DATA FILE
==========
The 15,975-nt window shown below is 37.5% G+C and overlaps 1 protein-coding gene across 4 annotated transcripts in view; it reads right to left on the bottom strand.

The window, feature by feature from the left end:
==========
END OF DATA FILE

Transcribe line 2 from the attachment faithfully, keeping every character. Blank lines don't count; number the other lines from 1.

The window, feature by feature from the left end: